Wednesday, 7 October 2009

It all start with satisfying our tummy

Let's compare a farmer from a developed country and a farmer from a developing country; let's say The Netherlands and Ghana.

The Netherlands is 41'526 km2 and with a population of about 16 million, it is one of the richest countries in the world (the 10th to be exact). Its agricultural sector employs 4% of its work force but provides a large surplus for exports. It is obviously a highly mechanised sector – The Netherlands ranks third worldwide in value of agricultural exports (55 billion US dollars a year – or 8% of the GDP). If you haven't been to Holland yet, let me tell you how it is: they have literally no sun and the average temperature is 10 degrees – and yet they export a quarter of the world's tomatoes and a third of the world peppers and cucumbers.

Ghana, on the other hand has a different story. It is 237'535 km2 and with a population of 24 million, it still has about 30% of its population living with less than a 1.25$ a day. Agriculture accounts for about 40% of the GDP – or 14 billion US$ - and employs 56% of the workforce. Ghana is known for exporting some cocoa, coconuts and cashew nuts, but I have never heard of any Ghanaian fruit, nut or vegetable dominating the market. So obviously their agricultural sector is not really mechanised, even though Ghana is one of the richest countries in Africa and well endowed with natural resources.

I think it is evident that the main factor contributing to this major difference between the two countries is the mechanisation of the agricultural sector in The Netherlands and the very traditional one in Ghana. The outcome is: more competitive Dutch products on the market, hence more yellowish, sunless and flavourless tomatoes in your supermarket.

So now let's compare how the farmers from both countries live. In the Netherlands, it's almost like any other jobs – the farmers have machines doing almost all of their work, pesticides contributing to more successful harvests and a government subsiding the industry in case of extreme weather conditions. The farmers go to the supermarket to shop, go to the coffeeshop to smoke and to the red light district for sex. Probably the best life ever.

In Ghana, the farmers handpick and manually water their crops, they produce at a far smaller scale than The Netherlands and in case of bad harvest the government isn't there to help. Since the farmers are mostly outside the big Ghanaian cities, they live in a very traditional way (or to use Western terms: uncivilized) and the people's daily needs depend on their farms. If they have a bad harvest, not only will they not be able to sell their products on the market, but they won't be able to eat much. So their lives are quite similar to the one of our ancestors that I talk about in yesterday's post, Hunting for dummies. They spend their days working on their own meal – unlike us, we go to the supermarket.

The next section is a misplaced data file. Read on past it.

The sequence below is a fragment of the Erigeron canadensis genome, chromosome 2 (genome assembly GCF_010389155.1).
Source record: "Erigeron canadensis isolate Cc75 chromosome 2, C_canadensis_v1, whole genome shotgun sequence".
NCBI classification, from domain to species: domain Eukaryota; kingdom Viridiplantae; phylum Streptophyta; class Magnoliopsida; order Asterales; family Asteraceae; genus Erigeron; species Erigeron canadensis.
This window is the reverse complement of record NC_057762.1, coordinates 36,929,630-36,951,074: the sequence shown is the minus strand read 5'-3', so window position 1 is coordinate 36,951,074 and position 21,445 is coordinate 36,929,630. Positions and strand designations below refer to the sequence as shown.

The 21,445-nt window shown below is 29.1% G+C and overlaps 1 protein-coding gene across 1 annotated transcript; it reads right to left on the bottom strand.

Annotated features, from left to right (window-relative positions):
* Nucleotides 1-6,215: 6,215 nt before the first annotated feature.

And don't forget that farmers represent almost 60% of all Ghanaians which means that 60% of Ghana is only working on an individual basis, trying to feed themselves and their respective families. Whereas 4% of the Dutch not only feed themselves, but provide food to the whole country and to most of the world. In other words, 96% of the Dutch can work on developing other sectors such as technology, medicine, art, tourism, leisure, etc.

My point is that "getting food" is secondary for 96% of the Dutch (and not much of a worry for the 4% remaining) and this allowed The Netherlands to be one of the richest, yet smallest countries in the world. The Dutch had reached America, the Caribbean and South East Asia, they have an amazingly rich, organised and environmentally friendly country and they have a highly technologically advanced society. Whereas Ghana and other developing countries spend too much time focusing on getting their food and living their lives on a day-to-day basis. And I think this is why these countries haven't been able to strongly develop themselves on their own and always depend on foreign aid.

The reason why these populations don't get rid of their dictators is because they're too busy gathering their daily needs, it's not because they're lazy or stupid – as many westerners tend to think. So if we want the developing world to start writing its own history, to create and to participate to the world's evolution, we need to give them a little push. Not only money, food and doctors as part of a "charity budget", but the technology and the knowhow to develop a rich and sustainable agricultural sector (and I emphasise on sustainable and environmentally friendly) so that they can feed themselves, export and compete with western products. This way, the agricultural sector will provide enough food and money to the country to develop its own other industries – in other words, they wouldn't need Total or Exxon pumping all their resources, but they'd invest their own time and money and do it themselves.

But I don't think that they would be able to do it on their own. There is too much corruption and unwillingness from their governments blocking the process and enriching themselves – it's like a vicious circle. This is why the West needs to be willing to genuinely help and give them this little push – breaking their vicious circle. The way I see it, is that if we provide them with the technology and the knowhow (all while being ENVIROMENTALLY FRIENDLY), encourage them to enforce a mandatory education for the future generation and try not to rip them off in the process; they'd be able to oust their corrupt governments on their own and over time develop their societies without any constant help from the West. Also, when the country becomes economically prosperous, there'd be less social unrest due to tribal differences, and that will also contribute to more stable grounds for the countries to grow on.

So, ain't that cool?

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